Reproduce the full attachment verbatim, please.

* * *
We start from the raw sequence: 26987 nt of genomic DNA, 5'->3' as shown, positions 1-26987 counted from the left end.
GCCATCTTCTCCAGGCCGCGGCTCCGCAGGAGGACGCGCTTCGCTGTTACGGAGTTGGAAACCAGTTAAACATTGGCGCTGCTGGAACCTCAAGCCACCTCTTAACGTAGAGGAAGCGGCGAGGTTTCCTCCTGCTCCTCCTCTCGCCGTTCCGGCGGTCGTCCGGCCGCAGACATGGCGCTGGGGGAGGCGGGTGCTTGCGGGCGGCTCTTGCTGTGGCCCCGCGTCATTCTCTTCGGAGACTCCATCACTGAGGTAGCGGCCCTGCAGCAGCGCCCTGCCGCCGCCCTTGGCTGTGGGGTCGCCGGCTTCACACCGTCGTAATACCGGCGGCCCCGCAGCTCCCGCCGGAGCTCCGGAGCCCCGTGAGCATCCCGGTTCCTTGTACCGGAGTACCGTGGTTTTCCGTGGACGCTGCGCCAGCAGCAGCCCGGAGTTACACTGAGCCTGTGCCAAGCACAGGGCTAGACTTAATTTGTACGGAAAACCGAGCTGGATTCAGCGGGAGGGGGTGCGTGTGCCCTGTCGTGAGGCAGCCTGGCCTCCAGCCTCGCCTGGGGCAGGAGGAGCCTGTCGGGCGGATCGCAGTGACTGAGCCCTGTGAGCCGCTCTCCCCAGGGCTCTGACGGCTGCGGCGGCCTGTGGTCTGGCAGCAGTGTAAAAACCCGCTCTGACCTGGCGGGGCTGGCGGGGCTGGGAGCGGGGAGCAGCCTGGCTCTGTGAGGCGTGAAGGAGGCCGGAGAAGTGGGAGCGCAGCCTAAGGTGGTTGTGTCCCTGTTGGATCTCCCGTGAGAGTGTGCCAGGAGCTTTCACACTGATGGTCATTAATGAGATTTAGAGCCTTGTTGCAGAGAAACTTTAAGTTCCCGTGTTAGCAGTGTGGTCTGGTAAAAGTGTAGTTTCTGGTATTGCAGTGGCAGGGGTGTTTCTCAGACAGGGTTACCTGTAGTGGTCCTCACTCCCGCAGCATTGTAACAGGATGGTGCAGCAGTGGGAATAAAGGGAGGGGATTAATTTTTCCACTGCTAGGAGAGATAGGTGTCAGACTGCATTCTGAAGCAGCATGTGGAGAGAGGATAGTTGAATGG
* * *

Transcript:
We start from the raw sequence: 26987 nt of genomic DNA, 5'->3' as shown, positions 1-26987 counted from the left end.
GCCATCTTCTCCAGGCCGCGGCTCCGCAGGAGGACGCGCTTCGCTGTTACGGAGTTGGAAACCAGTTAAACATTGGCGCTGCTGGAACCTCAAGCCACCTCTTAACGTAGAGGAAGCGGCGAGGTTTCCTCCTGCTCCTCCTCTCGCCGTTCCGGCGGTCGTCCGGCCGCAGACATGGCGCTGGGGGAGGCGGGTGCTTGCGGGCGGCTCTTGCTGTGGCCCCGCGTCATTCTCTTCGGAGACTCCATCACTGAGGTAGCGGCCCTGCAGCAGCGCCCTGCCGCCGCCCTTGGCTGTGGGGTCGCCGGCTTCACACCGTCGTAATACCGGCGGCCCCGCAGCTCCCGCCGGAGCTCCGGAGCCCCGTGAGCATCCCGGTTCCTTGTACCGGAGTACCGTGGTTTTCCGTGGACGCTGCGCCAGCAGCAGCCCGGAGTTACACTGAGCCTGTGCCAAGCACAGGGCTAGACTTAATTTGTACGGAAAACCGAGCTGGATTCAGCGGGAGGGGGTGCGTGTGCCCTGTCGTGAGGCAGCCTGGCCTCCAGCCTCGCCTGGGGCAGGAGGAGCCTGTCGGGCGGATCGCAGTGACTGAGCCCTGTGAGCCGCTCTCCCCAGGGCTCTGACGGCTGCGGCGGCCTGTGGTCTGGCAGCAGTGTAAAAACCCGCTCTGACCTGGCGGGGCTGGCGGGGCTGGGAGCGGGGAGCAGCCTGGCTCTGTGAGGCGTGAAGGAGGCCGGAGAAGTGGGAGCGCAGCCTAAGGTGGTTGTGTCCCTGTTGGATCTCCCGTGAGAGTGTGCCAGGAGCTTTCACACTGATGGTCATTAATGAGATTTAGAGCCTTGTTGCAGAGAAACTTTAAGTTCCCGTGTTAGCAGTGTGGTCTGGTAAAAGTGTAGTTTCTGGTATTGCAGTGGCAGGGGTGTTTCTCAGACAGGGTTACCTGTAGTGGTCCTCACTCCCGCAGCATTGTAACAGGATGGTGCAGCAGTGGGAATAAAGGGAGGGGATTAATTTTTCCACTGCTAGGAGAGATAGGTGTCAGACTGCATTCTGAAGCAGCATGTGGAGAGAGGATAGTTGAATGG